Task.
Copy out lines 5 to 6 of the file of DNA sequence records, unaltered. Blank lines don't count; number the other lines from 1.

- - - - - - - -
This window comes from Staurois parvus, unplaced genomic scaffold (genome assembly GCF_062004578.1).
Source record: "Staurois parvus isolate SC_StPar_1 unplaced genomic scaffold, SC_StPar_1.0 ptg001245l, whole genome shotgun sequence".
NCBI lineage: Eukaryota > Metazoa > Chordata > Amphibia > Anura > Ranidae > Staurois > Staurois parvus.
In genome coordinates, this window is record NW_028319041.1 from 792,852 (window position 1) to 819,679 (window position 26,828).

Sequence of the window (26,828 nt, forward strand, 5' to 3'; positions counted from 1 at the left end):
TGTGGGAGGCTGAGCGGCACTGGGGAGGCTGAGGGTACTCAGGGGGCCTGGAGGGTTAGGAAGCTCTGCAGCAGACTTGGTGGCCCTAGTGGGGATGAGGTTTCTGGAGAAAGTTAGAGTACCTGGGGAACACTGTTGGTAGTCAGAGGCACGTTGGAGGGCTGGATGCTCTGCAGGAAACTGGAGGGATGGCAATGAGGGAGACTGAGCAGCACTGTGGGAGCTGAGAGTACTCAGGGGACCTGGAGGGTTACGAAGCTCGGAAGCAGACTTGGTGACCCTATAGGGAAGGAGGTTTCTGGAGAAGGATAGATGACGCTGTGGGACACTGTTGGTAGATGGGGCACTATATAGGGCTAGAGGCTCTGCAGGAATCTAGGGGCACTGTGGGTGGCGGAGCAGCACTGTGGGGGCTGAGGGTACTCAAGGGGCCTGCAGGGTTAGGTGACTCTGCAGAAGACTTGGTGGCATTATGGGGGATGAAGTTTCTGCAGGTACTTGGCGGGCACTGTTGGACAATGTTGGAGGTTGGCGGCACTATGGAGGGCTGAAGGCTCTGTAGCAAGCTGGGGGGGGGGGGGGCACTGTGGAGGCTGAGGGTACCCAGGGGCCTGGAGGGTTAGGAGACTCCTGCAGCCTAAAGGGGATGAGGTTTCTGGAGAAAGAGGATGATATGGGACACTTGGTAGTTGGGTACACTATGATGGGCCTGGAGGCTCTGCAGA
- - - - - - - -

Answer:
Sequence of the window (26,828 nt, forward strand, 5' to 3'; positions counted from 1 at the left end):
TGTGGGAGGCTGAGCGGCACTGGGGAGGCTGAGGGTACTCAGGGGGCCTGGAGGGTTAGGAAGCTCTGCAGCAGACTTGGTGGCCCTAGTGGGGATGAGGTTTCTGGAGAAAGTTAGAGTACCTGGGGAACACTGTTGGTAGTCAGAGGCACGTTGGAGGGCTGGATGCTCTGCAGGAAACTGGAGGGATGGCAATGAGGGAGACTGAGCAGCACTGTGGGAGCTGAGAGTACTCAGGGGACCTGGAGGGTTACGAAGCTCGGAAGCAGACTTGGTGACCCTATAGGGAAGGAGGTTTCTGGAGAAGGATAGATGACGCTGTGGGACACTGTTGGTAGATGGGGCACTATATAGGGCTAGAGGCTCTGCAGGAATCTAGGGGCACTGTGGGTGGCGGAGCAGCACTGTGGGGGCTGAGGGTACTCAAGGGGCCTGCAGGGTTAGGTGACTCTGCAGAAGACTTGGTGGCATTATGGGGGATGAAGTTTCTGCAGGTACTTGGCGGGCACTGTTGGACAATGTTGGAGGTTGGCGGCACTATGGAGGGCTGAAGGCTCTGTAGCAAGCTGGGGGGGGGGGGGGCACTGTGGAGGCTGAGGGTACCCAGGGGCCTGGAGGGTTAGGAGACTCCTGCAGCCTAAAGGGGATGAGGTTTCTGGAGAAAGAGGATGATATGGGACACTTGGTAGTTGGGTACACTATGATGGGCCTGGAGGCTCTGCAGA